News & Events

Rachel Kubiak: Committing to public health service for the global community

UW EPI NEWS | April 1, 2019
4 minutes to read

photo of Rachel Kubiak
Rachel Kubiak

Growing up in different countries throughout her childhood, Rachel Kubiak always felt connected to an international community, one where she felt a responsibility to contribute to both at the local and global levels. As a doctoral student in the UW Department of Epidemiology, Rachel’s research aligns with this commitment and may potentially impact people all over the world living with HIV and diabetes who are at risk for tuberculosis.

Rachel recently received an F31 research fellowship grant from the National Institutes of Health (NIH), which supports pre-doctoral students with their dissertation research relevant to the missions of a variety of NIH Institutes and Centers. She is also the recipient of the 2019-20 Remak Scholarship, which supports students pursuing research in South Africa.
Rachel’s funding will support her doctoral research for the next three years, which examines the intersection of HIV, diabetes, and tuberculosis through a cohort study in Durban, South Africa.

“Diabetes is underdiagnosed in many settings. We need to do a better job of finding these people so they can receive the medical care they need.” Rachel said. “I’m trying to understand how common diabetes is among people living with HIV and if there are risk factors for diabetes among this population so that we can develop more proactive screening guidelines.”

People living with HIV and people who have diabetes both have an elevated risk for contracting tuberculosis, but little is known about the health outcomes and effectiveness of treatment for people who live with both conditions. The cohort study will examine how individuals recently diagnosed with HIV and diabetes respond to antiretroviral treatments and how it impacts their tuberculosis risk in the first year following their diagnosis.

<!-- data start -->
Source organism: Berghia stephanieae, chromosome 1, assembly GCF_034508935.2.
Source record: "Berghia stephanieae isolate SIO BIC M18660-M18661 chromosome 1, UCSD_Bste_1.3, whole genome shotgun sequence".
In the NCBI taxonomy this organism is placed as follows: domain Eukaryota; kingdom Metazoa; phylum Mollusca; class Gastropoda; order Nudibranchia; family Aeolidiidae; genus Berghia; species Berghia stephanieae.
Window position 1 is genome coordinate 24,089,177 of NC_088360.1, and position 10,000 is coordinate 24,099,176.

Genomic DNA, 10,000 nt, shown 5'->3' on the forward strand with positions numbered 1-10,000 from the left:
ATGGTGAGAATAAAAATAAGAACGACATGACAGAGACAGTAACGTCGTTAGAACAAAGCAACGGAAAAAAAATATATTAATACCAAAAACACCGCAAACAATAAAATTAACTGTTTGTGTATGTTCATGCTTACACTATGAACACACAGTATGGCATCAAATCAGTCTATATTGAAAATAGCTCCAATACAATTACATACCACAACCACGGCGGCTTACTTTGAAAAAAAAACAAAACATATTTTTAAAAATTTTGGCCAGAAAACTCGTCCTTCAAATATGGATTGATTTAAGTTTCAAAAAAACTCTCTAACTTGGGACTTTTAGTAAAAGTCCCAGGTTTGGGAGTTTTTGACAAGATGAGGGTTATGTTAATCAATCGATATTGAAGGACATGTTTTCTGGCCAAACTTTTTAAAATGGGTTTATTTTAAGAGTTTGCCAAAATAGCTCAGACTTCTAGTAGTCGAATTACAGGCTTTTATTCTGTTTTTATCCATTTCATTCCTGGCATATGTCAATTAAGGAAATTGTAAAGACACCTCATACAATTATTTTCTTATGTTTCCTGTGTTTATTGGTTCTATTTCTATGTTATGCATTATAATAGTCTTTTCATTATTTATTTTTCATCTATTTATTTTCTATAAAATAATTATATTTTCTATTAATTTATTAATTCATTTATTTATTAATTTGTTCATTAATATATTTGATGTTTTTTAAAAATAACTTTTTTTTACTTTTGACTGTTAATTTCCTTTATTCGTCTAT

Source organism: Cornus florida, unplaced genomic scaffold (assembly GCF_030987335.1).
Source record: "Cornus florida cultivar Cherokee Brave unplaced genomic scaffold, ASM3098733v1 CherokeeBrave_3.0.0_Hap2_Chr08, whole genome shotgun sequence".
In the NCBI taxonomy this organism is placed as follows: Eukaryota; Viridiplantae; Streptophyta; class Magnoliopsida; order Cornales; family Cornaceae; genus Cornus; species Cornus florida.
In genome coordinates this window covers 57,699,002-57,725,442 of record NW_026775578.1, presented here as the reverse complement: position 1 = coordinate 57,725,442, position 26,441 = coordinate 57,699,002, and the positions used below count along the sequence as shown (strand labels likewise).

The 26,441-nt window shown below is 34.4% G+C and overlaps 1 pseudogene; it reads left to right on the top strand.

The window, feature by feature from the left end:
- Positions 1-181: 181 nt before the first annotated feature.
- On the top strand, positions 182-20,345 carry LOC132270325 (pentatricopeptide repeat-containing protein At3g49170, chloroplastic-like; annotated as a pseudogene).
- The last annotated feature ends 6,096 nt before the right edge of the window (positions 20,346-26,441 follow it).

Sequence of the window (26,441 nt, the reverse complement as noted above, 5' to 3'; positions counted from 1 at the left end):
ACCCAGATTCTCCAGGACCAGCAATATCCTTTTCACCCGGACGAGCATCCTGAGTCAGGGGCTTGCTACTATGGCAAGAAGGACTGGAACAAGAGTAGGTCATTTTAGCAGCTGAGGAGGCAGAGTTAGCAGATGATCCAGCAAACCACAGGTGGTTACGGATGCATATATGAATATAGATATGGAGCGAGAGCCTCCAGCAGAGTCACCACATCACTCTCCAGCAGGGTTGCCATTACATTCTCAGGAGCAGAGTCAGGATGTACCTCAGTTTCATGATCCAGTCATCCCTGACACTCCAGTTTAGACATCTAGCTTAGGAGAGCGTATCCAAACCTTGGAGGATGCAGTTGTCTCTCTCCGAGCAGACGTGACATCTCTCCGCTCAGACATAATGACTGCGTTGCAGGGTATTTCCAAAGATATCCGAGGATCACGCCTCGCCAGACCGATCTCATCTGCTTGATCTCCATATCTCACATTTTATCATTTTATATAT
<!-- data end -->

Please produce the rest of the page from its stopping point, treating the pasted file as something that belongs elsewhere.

Rachel’s first exposure to global public health work occurred at a young age. When she was ten years old, her family moved to Geneva, Switzerland after her dad, who worked for the Centers for Disease Control & Prevention, was detailed to work with the World Health Organization to help improve global access to new vaccines. Six years after, her family moved to New Delhi, India for an assignment on polio eradication.

Rachel and her father at a marigold flower market in Calcutta, India.

“I was always exposed to thinking about health for individuals, and from a population perspective,” Rachel said. “Living overseas helped me to see that as a person I’m part of a global community as well as my local community and this helped me feel a sense of responsibility toward both.”
When Rachel moved back to the United States to study international relations at Tufts University, she continued to maintain this awareness, which pulled her toward a career in public health. She continued at Tufts to pursue her MPH.

After graduation, Rachel served as a data management coordinator for the Data Coordinating Center for the Tuberculosis Clinical Diagnostics Research Consortium at Boston Medical Center. This was her first experience working on some of the many facets of epidemiology herself. Rachel remembers a meeting that brought together researchers from across the world to discuss their work on tuberculosis.

Rachel, her son Jay, her husband Dave, and their dog Dottie.

“It was so exciting to see the new ideas people had to address tuberculosis diagnosis,” Rachel said. “My work was presented at this meeting and I got to see some of the practical implications of sitting at my desk and doing these analyses. Eventually, if we were lucky and if this worked, we would be helping people and saving lives.” 

Rachel spent three years at Boston Medical Center before deciding to pursue her doctoral degree. Rachel signed on to do a research assistantship with Dr. Paul Drain, a professor of Global Health and adjunct professor of Epidemiology who is also the chair of her dissertation committee. This work looks at how a person’s adherence to an important HIV treatment drug effects the amount of drug in the body.
Outside of school, Rachel enjoys early morning hikes with her husband, Dave, and two-year-old, Jay. She is also an avid bike commuter.